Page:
The Car Habit Is Tough to Break

transport_panel.jpg

"People are addicted to their cars," said John Street, the Mayor of
Philadelphia, at a panel on transport yesterday during the C40 Large
Cities Climate Summit. He was identifying what he saw as the major
challenge for cities striving to make their transport systems more
environmentally sustainable.

That remark prompted a comment later from Jim Press, president of
Toyota North America, who was in the audience. "It’s not an addiction
to cars, which makes me feel a little like a dealer," he said, to
general laughter. "It’s an addiction to personal mobility." Press went
on to say he thought part of the solution to the problem of pollution
in cities could be a car-sharing scheme (with Toyota supplying the
cars, of course) in which people could take mass transit to a city
center, then pick up a car to get to their precise destination.

Street, despite his earlier anti-car rhetoric, seemed suddenly interested. And no
one in the room appeared to think there was anything odd about the idea
of reducing pollution by giving people new opportunities to drive cars.

The exchange was typical in a discussion that focused on alternative
fuels for existing and future motor vehicles, or on different types of
motor vehicles, rather than on the reduction of the vehicles
themselves. Certainly, mass transit (and getting more funding for it
from central governments) featured heavily among the strategies touted
by the municipal leaders on the panel, and all of them acknowledged
personal cars as the biggest villain. But they seemed reluctant to press the idea that people could ever be convinced to give up their autos.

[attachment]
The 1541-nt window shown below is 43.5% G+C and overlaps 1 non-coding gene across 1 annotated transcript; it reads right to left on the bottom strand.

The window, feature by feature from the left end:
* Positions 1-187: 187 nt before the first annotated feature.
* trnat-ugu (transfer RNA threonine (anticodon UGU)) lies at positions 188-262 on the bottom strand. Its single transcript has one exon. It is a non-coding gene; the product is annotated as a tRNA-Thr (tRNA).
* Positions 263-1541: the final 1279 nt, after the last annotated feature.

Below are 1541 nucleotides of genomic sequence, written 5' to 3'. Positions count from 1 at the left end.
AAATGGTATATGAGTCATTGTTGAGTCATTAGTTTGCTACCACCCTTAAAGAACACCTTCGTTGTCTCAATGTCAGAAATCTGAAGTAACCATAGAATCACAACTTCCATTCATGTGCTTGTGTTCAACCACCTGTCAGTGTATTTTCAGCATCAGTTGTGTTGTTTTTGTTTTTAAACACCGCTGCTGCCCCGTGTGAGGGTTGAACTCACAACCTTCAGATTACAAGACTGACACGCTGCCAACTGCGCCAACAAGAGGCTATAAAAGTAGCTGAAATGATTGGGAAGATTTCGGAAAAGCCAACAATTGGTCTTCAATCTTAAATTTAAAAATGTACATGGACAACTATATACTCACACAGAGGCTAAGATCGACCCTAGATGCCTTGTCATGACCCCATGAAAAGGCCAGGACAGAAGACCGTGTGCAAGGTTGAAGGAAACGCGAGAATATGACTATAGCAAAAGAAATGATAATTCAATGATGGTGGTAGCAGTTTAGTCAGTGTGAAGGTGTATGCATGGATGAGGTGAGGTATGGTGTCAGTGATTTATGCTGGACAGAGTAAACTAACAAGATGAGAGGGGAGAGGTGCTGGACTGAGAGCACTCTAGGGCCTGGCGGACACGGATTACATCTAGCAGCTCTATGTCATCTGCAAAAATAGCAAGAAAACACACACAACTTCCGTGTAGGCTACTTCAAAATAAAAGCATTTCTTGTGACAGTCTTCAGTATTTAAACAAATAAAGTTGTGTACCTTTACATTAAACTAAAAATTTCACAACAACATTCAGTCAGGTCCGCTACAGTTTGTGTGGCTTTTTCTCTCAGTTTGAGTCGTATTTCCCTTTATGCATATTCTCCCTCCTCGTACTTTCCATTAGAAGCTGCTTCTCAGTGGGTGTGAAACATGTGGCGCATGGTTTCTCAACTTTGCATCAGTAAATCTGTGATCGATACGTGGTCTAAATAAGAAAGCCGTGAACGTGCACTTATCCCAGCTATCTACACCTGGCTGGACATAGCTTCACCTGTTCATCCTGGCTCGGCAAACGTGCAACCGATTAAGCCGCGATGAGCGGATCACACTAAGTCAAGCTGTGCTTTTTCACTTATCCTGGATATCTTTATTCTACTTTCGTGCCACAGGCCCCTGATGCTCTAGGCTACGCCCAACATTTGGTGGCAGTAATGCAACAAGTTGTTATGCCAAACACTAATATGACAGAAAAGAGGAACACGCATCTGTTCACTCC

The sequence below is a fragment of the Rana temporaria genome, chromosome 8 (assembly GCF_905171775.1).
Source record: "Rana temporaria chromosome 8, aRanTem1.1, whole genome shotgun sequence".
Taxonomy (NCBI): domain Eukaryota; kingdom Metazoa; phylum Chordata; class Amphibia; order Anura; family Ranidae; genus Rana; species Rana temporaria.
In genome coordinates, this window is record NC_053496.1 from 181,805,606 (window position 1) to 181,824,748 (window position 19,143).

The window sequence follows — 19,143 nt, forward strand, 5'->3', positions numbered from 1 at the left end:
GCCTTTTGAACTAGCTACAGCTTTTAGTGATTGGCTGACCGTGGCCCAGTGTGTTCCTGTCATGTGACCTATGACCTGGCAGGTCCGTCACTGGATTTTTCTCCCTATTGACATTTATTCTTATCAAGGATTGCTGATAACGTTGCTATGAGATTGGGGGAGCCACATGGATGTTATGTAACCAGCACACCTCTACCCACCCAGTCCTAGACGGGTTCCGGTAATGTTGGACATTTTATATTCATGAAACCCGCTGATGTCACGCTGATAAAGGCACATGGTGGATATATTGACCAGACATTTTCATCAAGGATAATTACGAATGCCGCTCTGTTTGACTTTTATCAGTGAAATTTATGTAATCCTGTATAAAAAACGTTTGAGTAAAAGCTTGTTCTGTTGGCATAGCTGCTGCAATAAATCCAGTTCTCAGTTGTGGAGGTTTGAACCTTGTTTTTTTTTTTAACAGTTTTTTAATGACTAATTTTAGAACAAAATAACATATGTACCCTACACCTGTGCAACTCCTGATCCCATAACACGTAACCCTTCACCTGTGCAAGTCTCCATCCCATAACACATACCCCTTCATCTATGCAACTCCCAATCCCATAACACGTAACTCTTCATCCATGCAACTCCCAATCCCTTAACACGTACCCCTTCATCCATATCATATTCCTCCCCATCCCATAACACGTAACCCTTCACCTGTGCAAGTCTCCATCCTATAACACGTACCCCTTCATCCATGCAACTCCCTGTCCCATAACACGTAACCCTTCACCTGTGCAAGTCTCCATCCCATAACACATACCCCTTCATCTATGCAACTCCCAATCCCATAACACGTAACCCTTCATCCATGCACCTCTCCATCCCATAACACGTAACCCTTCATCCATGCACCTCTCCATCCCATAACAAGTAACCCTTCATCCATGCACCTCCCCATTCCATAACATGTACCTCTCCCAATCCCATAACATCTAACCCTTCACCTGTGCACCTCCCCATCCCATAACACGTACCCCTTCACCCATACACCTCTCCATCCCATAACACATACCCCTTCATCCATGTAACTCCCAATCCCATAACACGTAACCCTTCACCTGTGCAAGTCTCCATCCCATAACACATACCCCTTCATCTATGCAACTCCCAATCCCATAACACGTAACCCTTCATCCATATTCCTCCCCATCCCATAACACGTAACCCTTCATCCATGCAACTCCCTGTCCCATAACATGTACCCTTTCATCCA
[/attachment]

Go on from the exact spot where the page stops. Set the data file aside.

Representing the promise of better living through better fuels was
panelist Ken Fisher (above, left), a senior vice president from Shell
Oil. He acknowledged the deficiencies of ethanol and other fuel
alternatives that require huge swathes of land and plenty of energy to
produce, but he held out hope for "biofuel from waste, not food," like
cellulose ethanol.

Apirak Kosayodhin (above, right), the Governor of Bangkok, bemoaned
the difficulty of getting motorists to relinquish road space for Bus
Rapid Transit in his city of legendary traffic jams — where car
ownership continues to soar, and where significant pollution reductions
have been achieved only by focusing on means other than limiting vehicular traffic.

Only Luis Eduardo Garzán, the mayor of Bogotá, Colombia (where former mayor Enrique Penalosa promoted radical cyclist- and pedestrian-friendly measures),
briefly mentioned bike lanes. Other than that, the conversation had
little to do with encouraging entirely pollution-free forms of
transportation — or shall we call it "personal mobility"? — such as
bicycling and walking.

At this rate, that addiction is going to be hard to kick.

ALSO ON STREETSBLOG

Hoboken Launches First Citywide Car-Sharing Program in U.S.

|
Today marks the launch of what Hoboken officials are calling the first citywide car-sharing initiative in the country, with 42 shared cars parked on the streets of the mile-square city. The "Corner Cars" program, which is intended to reduce car-ownership rates, could provide a model for expanding car-sharing across the Hudson. What happens in Hoboken […]

50 DOT Fleet Vehicles Replaced By 25 Zipcars

|
The Department of Transportation will soon be using Zipcars instead of city-owned vehicles, Mayor Bloomberg, Deputy Mayor Stephen Goldsmith and Transportation Commissioner Janette Sadik-Khan announced at a press conference yesterday. The initiative is intended to reduce unnecessary driving by DOT employees and could yield significant savings if expanded to the city’s entire passenger vehicle fleet. […]

After Hit-and-Run Death, Neighbors Press DOT to Tame Traffic in Astoria Park

|
Park advocates, a local civic association, and Council Member Costa Constantinides are calling on DOT to implement traffic calming around Astoria Park after a hit-and-run driver killed a woman just outside the park last month. The effort could grow much larger than changes to the intersection where the crash occurred: Pressure is mounting for DOT to reimagine the way motorists drive around […]